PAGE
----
Where Do I Fit On Other People’s Learning Network?

After looking at Bill's and Leigh's mindmap touch graph of their own Learning Network, I've come to the conclusion that I really must be a visual learner. I've read about and tried to get my head around Leigh's concept of Networked Learning for a while now but it wasn't until I saw his latest post and its image that the idea clicked and the light bulb in the cellar of my brain went on. (I did check out Bill's first but the lack of zoom on his Flickr image meant the text was difficult to make out.) What can I say - Mr. Blackall's image was clearer than any explanation could be! And the cool part was seeing where my blog fitted and contributes to Leigh's learning. So, in the near future, my own Learning Network visualisation will be a valuable addition to this webspace. Thanks for the pointer, Bill and Leigh.

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6 thoughts on “Where Do I Fit On Other People’s Learning Network?

  1. Tony Forster

    “Never have so many people written so much to be read by so few…” Katie Hafner NY Times

    I started as a skeptic towards blogs… The seductiveness of selecting a dozen or so people from a world of 5,000,000,000 on the basis that that they agree with me and then believing that I was an instrument of change as we all congratulate ourselves on how smart we are.

    Now I’m thinking that it doesnt matter so much how few are reading this stuff because I can see the power of the intellectual networks created and the ability to work collaboratively on a body of knowlege

  2. Graham

    Post author

    Leigh, I think my initial difficulties in understanding the concept of Networked Learning stemmed from my interpretation of what a network was. When I first started reading blogs, one of the first posts I read from you was on the topic of Networked Learning. In the first few months of getting into blogging I was pretty wide eyed and everyone I started reading seemed to be an expert (Will Richardson, David Warlick, Steve Dembo) and so I actually thought the NL concept to be beyond my level of understanding. So for a while I didn’t try to go any further – just treated like the word in a story you encounter for the first time. You can skip it and the story still manages to make sense. I just thought in the context of everything else you wrote that NL was a close cousin of online learning and that networked referred to computer networks and the internet. I didn’t really appreciate the concept in terms of a personal learning network until I saw the touchgraph. The learning you referred to I think I confused with content originally because that’s what I started imagining the network being used to access. Looking at the definition now, it seems a lot clearer and maybe what a lot of people do is look for a complex definition for an idea that isn’t that complicated and that anyone accessing anyone else in electronic form is probably involved to some depth in Networked Learning. I have to admit, some of this is my own laziness – I haven’t dug much around to really immerse myself in the concept. So don’t fret (except if you read this and think, oh no, he really doesn’t have a clue!!) your concept is clear, the touch graph adds a new dimension of illustrating it but as Alex Hayes points out in your comments, a visual representation cannot show the varying depth behind all of the networked links – the fact that I might get a lot more in terms of learning from a Doug Noon or an Artichoke with deep, thought provoking insight that makes me re-examine what I do to a shallower source (I won’t name one here!) where I might just find out about a new online app or a new service or what happened in a podcast get together.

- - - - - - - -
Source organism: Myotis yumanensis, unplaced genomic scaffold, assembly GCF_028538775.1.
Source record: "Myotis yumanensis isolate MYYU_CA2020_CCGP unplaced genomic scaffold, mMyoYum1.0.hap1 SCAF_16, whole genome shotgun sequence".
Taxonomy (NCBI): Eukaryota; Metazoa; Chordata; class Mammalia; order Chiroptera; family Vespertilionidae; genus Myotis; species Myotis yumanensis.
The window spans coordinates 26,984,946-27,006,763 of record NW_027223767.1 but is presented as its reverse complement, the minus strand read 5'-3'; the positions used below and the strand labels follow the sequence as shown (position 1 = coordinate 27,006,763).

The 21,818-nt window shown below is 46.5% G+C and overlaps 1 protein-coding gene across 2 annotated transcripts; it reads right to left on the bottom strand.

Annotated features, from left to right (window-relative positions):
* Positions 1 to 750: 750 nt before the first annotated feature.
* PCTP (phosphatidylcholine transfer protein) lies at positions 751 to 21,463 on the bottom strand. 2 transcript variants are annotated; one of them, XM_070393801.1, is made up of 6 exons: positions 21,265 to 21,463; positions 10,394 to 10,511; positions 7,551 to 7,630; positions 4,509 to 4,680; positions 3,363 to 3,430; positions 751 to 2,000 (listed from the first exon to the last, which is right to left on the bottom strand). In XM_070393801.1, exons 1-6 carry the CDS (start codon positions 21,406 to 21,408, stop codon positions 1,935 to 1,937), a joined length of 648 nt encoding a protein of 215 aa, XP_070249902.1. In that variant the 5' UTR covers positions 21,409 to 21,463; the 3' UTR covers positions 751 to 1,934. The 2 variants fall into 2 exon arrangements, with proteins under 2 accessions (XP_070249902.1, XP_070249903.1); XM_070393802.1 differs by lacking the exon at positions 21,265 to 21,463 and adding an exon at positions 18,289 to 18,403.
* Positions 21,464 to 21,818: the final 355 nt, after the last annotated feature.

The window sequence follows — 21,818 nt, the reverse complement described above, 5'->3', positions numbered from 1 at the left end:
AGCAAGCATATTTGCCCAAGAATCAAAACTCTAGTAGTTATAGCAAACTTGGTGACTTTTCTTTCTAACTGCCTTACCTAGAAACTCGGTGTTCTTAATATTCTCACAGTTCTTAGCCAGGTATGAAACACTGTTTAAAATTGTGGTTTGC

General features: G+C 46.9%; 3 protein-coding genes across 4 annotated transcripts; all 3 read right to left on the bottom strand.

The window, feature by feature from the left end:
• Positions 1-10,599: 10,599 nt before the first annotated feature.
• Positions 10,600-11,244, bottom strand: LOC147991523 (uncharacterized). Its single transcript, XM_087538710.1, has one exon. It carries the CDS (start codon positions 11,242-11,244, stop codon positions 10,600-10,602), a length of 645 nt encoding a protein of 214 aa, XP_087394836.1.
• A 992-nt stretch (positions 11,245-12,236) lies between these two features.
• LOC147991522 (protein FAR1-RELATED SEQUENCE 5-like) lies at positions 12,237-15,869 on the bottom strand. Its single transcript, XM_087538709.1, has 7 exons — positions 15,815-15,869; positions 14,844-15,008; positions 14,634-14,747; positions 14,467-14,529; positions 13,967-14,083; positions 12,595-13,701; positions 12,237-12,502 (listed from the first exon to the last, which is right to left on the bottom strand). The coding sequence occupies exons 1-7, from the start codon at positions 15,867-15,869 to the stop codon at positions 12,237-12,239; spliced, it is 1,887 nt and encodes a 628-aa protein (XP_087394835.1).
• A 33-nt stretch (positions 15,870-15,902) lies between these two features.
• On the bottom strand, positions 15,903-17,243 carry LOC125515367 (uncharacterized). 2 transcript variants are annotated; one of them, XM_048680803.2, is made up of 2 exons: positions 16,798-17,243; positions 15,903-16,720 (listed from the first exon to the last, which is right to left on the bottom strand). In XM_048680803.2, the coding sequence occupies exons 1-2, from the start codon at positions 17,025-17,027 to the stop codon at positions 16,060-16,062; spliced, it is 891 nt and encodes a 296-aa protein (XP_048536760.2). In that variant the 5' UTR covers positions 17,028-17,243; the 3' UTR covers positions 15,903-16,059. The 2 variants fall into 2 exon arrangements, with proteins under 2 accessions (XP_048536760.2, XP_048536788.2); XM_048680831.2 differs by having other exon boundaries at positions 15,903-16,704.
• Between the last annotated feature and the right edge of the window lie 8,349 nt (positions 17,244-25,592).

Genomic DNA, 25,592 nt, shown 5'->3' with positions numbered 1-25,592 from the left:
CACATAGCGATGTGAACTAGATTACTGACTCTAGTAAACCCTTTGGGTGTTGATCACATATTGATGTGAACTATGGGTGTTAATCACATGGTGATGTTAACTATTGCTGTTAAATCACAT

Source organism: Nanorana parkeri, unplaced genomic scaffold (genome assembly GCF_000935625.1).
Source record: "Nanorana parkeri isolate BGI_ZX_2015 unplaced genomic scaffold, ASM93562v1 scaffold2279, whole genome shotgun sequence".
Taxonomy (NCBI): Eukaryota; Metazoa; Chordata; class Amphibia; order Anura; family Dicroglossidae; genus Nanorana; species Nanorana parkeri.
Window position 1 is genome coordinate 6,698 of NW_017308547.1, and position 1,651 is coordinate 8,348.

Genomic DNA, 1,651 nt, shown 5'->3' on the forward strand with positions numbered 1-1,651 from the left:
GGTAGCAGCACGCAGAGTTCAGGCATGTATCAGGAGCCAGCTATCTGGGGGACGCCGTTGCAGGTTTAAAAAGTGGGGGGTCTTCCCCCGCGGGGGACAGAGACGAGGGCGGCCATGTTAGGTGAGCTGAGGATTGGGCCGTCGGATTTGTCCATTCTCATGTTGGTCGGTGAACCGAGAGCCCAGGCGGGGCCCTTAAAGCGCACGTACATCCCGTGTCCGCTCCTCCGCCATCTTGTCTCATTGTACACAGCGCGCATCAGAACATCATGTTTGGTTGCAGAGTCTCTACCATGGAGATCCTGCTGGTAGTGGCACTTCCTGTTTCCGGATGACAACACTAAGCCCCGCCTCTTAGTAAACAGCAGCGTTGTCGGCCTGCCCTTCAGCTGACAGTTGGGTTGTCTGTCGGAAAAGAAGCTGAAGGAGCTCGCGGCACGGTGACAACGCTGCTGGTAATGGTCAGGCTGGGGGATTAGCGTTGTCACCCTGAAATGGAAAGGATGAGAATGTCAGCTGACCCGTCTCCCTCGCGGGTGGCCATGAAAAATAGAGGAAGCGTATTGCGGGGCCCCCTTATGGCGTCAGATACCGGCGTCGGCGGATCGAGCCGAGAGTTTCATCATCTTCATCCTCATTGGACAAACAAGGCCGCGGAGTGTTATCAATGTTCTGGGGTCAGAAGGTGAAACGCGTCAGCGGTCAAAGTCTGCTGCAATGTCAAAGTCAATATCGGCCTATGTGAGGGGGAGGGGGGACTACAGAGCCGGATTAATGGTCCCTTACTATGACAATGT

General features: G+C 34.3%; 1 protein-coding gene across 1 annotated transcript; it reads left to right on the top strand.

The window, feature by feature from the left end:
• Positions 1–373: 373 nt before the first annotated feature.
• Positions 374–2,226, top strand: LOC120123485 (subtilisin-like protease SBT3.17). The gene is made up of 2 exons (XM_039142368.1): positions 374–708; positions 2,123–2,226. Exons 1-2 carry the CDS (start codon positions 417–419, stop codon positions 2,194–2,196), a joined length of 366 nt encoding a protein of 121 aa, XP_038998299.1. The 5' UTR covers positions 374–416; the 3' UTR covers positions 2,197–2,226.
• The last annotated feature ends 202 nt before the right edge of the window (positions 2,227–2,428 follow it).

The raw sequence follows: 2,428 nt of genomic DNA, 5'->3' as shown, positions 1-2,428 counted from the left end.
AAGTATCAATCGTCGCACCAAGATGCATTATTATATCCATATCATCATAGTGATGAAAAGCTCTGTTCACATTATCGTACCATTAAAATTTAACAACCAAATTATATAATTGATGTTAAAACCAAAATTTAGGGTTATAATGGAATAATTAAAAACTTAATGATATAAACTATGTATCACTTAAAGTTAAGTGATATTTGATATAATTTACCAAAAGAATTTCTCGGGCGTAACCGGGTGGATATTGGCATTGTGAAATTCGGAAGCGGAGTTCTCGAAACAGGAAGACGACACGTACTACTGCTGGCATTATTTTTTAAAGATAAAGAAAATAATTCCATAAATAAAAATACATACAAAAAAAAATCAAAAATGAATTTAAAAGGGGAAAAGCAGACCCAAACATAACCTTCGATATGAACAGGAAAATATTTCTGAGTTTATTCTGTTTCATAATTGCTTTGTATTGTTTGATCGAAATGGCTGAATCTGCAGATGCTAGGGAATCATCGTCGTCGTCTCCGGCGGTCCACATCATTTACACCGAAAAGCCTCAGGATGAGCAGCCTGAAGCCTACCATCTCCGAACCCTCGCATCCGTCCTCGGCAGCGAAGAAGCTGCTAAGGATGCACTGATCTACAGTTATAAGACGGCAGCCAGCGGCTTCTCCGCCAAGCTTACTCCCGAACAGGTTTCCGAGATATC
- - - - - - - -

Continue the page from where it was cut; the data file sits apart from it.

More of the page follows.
Hope this helps. I will cross post this to your blog in case you don’t regularly re-visit other blog’s comments.

  3. Leigh Blackall

    Thanks Graham, the beauty of your blogging software is the little check box I can tick to be sent an email update of comments in a post I’ve contributed to. I wish Blogger would add such a feature 🙁

    Thanks for the insight. I agree, it is the word “network” that needs to be released from the confines of IT discourse. Perhaps there is another word around.. connectivism is one, but for me its too broad. Isn’t my ability to look up a mechanic in the yellow pages and give him a call to ask his advice – connectivism? I think it is. But for me, there is something more about “Networked Learning”, and it may just be the recorded a synchronous elements to this form of communication. I think the idea behind connectivism is meant to represent the idea of Internetworked people communicating, but the name and explination strikes me as too broard..

    Tony Forster’s comment is also very valuable. At time I have also wondered about the fact that I am surrounding myself with people who agree with me… but as he points out, that doesn’t have to be a bad thing, especially when we work together to be very productive on things. Lord knows, in the real f2f world, I get enough counter views to balance my online views!

    Thanks guys.

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